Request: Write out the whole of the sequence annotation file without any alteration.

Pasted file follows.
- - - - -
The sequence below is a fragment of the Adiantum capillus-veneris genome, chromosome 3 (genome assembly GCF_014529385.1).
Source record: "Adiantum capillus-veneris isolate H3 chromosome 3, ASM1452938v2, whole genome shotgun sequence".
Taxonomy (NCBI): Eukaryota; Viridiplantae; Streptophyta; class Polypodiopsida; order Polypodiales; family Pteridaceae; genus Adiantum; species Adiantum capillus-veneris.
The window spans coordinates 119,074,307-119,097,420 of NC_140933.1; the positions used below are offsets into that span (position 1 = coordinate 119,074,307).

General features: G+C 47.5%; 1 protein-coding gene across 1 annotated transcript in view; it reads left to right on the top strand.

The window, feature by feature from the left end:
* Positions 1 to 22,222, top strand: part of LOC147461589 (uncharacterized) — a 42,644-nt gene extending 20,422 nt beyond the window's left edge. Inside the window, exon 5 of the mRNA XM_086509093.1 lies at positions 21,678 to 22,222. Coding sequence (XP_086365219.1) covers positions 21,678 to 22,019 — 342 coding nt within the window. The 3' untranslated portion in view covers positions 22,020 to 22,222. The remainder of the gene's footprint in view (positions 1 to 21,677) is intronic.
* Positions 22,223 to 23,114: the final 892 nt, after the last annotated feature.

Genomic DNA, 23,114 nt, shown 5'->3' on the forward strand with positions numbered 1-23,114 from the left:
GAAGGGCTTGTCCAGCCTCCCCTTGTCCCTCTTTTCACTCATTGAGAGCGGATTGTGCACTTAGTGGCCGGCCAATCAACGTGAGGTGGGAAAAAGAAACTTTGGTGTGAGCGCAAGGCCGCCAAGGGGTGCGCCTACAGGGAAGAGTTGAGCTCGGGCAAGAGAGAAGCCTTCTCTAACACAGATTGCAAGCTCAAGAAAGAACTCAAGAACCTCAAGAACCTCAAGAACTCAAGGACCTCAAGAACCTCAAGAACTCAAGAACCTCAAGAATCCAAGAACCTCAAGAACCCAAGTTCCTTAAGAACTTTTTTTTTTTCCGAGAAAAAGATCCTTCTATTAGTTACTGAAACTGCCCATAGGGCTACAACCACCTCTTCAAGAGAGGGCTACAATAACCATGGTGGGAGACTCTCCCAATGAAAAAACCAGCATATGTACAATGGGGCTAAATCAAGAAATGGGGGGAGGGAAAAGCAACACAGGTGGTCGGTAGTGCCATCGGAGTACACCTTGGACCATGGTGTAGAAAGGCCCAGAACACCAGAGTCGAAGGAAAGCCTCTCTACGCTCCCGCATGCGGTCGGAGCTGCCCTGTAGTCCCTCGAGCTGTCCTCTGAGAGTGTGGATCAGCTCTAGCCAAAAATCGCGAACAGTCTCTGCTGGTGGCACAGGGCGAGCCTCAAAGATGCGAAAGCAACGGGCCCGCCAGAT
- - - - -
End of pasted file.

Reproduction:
The sequence below is a fragment of the Adiantum capillus-veneris genome, chromosome 3 (genome assembly GCF_014529385.1).
Source record: "Adiantum capillus-veneris isolate H3 chromosome 3, ASM1452938v2, whole genome shotgun sequence".
Taxonomy (NCBI): Eukaryota; Viridiplantae; Streptophyta; class Polypodiopsida; order Polypodiales; family Pteridaceae; genus Adiantum; species Adiantum capillus-veneris.
The window spans coordinates 119,074,307-119,097,420 of NC_140933.1; the positions used below are offsets into that span (position 1 = coordinate 119,074,307).

General features: G+C 47.5%; 1 protein-coding gene across 1 annotated transcript in view; it reads left to right on the top strand.

The window, feature by feature from the left end:
* Positions 1 to 22,222, top strand: part of LOC147461589 (uncharacterized) — a 42,644-nt gene extending 20,422 nt beyond the window's left edge. Inside the window, exon 5 of the mRNA XM_086509093.1 lies at positions 21,678 to 22,222. Coding sequence (XP_086365219.1) covers positions 21,678 to 22,019 — 342 coding nt within the window. The 3' untranslated portion in view covers positions 22,020 to 22,222. The remainder of the gene's footprint in view (positions 1 to 21,677) is intronic.
* Positions 22,223 to 23,114: the final 892 nt, after the last annotated feature.

Genomic DNA, 23,114 nt, shown 5'->3' on the forward strand with positions numbered 1-23,114 from the left:
GAAGGGCTTGTCCAGCCTCCCCTTGTCCCTCTTTTCACTCATTGAGAGCGGATTGTGCACTTAGTGGCCGGCCAATCAACGTGAGGTGGGAAAAAGAAACTTTGGTGTGAGCGCAAGGCCGCCAAGGGGTGCGCCTACAGGGAAGAGTTGAGCTCGGGCAAGAGAGAAGCCTTCTCTAACACAGATTGCAAGCTCAAGAAAGAACTCAAGAACCTCAAGAACCTCAAGAACTCAAGGACCTCAAGAACCTCAAGAACTCAAGAACCTCAAGAATCCAAGAACCTCAAGAACCCAAGTTCCTTAAGAACTTTTTTTTTTTCCGAGAAAAAGATCCTTCTATTAGTTACTGAAACTGCCCATAGGGCTACAACCACCTCTTCAAGAGAGGGCTACAATAACCATGGTGGGAGACTCTCCCAATGAAAAAACCAGCATATGTACAATGGGGCTAAATCAAGAAATGGGGGGAGGGAAAAGCAACACAGGTGGTCGGTAGTGCCATCGGAGTACACCTTGGACCATGGTGTAGAAAGGCCCAGAACACCAGAGTCGAAGGAAAGCCTCTCTACGCTCCCGCATGCGGTCGGAGCTGCCCTGTAGTCCCTCGAGCTGTCCTCTGAGAGTGTGGATCAGCTCTAGCCAAAAATCGCGAACAGTCTCTGCTGGTGGCACAGGGCGAGCCTCAAAGATGCGAAAGCAACGGGCCCGCCAGAT